Effectiveness of establishing forest buffer zones as a community forest management approach : a case study from the Sripada tropical peak wilderness sanctuary in Sri Lanka
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The Sripada Tropical Peak Wilderness Sanctuary (STPWS) in Sri Lanka which is located between latitudes 6˚- 45 ́- 6˚- 57 ́ N and longitudes 80˚- 27́-80˚-50 ́ E comes under the category of ‘Wet Ever Green Tropical Rain Forests’ and spreads over 224 square kilometers around the Sripada mountain range. In the peripheral areas of the forest sanctuary, there are a considerable number of villages and the forest has been utilized over centuries by the villagers on various purposes. Since over utilization of forest resources may easily induce forest degradation, the gradual swell of population in the forest periphery has threatened the survival of the forest. Given that aspect, the Forest Department of Sri Lanka has decided to establish Forest Buffer Zones (FBZs) in the periphery of the STPWS in 1972-73 with the aim of conserving of the dense forest via attempting to satisfy the communal needs for forest resources with the resources available within the FBZs themselves. Accordingly, while the main objective of the present research has been to analyze the effectiveness of establishing FBZs in the STPWS as an approach to Community Forest Management, the central research problem is to scrutinize whether both socioeconomic development of the rural community and conservation of the forest sanctuary can jointly be achieved through the establishment of FBZs. As the study area of the research, the STPWS, Sripalabaddala and Guruluwana GN divisions to the Southwest of the forest, as well as two FBZs, viz. #1 and #2, situated between the forest sanctuary and Guruluwana have been selected. Whereas there are no FBZs in between Sripalabaddala and the forest sanctuary, Sripalabaddala has been selected with the purpose of conducting a comparative study therewith. As regards sources and types of the data, both qualitative and quantitative data as well as primary and secondary data were collected. In order to collect primary data, questionnaire survey, case studies, quadrate analysis, observation, and discussion methods were employed. One of the key findings of the research was that forest resource utilization holds economical as well as social value to communities residing in the peripheral areas of the forest sanctuary. The villagers from Sripalabaddala have indifferently been utilizing the STPWS to gather forest produce due to the absence of any FBZ. However, the villagers from Guruluwana have utilized both the forest sanctuary and the FBZ #1 for the aforesaid purpose except the FBZ #2 which has been left behind owing to the scarcity of required forest resources therein. The FBZ #1 has been established by using Albezia (Albezia molucana), which grows in harmony with other local endemic plant species and fauna. Yet, the FBZ #2 established with Araucaria (Araucaria cookie) specie has hindered the growth of other local endemic species. When gathering of non-Timber Forest Produce, gem mining and poaching are entertained, the forest resource users have successfully been directed to the FBZ #1 from the STPWS. However, the forest sanctuary is continually being utilized by the villagers for timber extraction, gathering of costly resin varieties and spices since those are rarely available in the FBZ #1. In general, the FBZ #1 has considerably contributed to satisfy the needs of the community for forest produce. Underscored is that, when community involvement in the project is reflected on, the community participation in planning, monitoring, and evaluation phases is rather poor and consequently it has resulted in a number of project failures. The research concludes that the concept of establishing FBZs remains effective in both fulfilling the needs of the community that reside in the peripheral areas of the forest for forest produce and conserving the dense forest. Yet, realistically, the community involvement in every phase of such a project should be prioritized, regularly monitored and, prior to planning the project, every sphere of the patterns and needs of forest resource utilization by the community should thoroughly be examined. Moreover, the use of local, endemic, and commonly utilized plant species by community members in the establishment of FBZs would significantly increase the effectiveness of the project.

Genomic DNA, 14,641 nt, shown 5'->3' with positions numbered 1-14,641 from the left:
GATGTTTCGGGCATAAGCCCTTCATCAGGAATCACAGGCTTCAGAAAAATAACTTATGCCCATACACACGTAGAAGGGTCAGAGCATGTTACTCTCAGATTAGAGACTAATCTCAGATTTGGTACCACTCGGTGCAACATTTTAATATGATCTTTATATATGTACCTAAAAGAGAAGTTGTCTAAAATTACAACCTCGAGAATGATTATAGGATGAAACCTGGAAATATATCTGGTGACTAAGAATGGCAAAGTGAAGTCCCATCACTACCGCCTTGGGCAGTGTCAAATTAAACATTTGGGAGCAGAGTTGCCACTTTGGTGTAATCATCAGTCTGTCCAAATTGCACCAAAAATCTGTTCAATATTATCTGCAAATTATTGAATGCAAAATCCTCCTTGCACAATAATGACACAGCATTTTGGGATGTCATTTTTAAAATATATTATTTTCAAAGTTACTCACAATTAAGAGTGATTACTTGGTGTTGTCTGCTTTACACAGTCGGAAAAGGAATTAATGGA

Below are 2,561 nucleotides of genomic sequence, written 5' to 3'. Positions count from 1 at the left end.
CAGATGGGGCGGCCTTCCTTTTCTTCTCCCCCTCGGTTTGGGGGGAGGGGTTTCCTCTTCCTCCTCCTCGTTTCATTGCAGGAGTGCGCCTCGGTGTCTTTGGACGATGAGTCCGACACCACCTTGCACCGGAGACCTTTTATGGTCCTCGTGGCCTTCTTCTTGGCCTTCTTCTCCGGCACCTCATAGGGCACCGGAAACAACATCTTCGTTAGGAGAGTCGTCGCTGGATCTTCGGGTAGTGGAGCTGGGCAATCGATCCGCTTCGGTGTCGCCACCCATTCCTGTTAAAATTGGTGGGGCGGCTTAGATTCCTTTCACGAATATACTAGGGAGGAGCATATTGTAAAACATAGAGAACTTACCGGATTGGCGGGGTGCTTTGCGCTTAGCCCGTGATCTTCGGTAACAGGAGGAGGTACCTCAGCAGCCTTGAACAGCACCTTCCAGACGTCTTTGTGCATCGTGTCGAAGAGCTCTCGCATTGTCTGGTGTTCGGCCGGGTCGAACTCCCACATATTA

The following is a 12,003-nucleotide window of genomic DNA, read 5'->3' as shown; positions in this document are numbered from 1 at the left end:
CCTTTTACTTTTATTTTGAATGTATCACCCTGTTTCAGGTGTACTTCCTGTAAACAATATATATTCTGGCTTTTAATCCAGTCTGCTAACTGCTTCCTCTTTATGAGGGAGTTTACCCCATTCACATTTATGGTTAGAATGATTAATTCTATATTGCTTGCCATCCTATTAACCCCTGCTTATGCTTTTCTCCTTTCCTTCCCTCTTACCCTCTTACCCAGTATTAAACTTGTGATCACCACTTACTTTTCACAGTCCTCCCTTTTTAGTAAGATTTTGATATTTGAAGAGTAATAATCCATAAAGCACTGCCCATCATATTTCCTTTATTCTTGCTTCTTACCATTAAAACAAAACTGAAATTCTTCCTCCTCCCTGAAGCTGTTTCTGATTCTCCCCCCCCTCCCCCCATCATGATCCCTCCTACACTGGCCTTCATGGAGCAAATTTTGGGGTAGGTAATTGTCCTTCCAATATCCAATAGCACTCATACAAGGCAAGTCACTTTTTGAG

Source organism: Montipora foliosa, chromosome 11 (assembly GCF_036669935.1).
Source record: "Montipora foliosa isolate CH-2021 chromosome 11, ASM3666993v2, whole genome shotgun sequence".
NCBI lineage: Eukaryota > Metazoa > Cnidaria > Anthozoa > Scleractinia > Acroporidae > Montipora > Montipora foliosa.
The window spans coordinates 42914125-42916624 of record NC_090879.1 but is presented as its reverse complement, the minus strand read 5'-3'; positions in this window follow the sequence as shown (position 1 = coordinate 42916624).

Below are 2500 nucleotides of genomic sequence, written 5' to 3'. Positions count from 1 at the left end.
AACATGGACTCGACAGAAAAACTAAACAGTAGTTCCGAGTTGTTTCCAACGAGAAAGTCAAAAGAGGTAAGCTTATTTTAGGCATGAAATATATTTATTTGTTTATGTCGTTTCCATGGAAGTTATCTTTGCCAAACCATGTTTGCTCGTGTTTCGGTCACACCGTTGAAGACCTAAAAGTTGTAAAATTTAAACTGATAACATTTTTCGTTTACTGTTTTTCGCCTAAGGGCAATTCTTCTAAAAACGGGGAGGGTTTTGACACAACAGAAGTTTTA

Masteroppgave development management- Universitetet i Agder 2010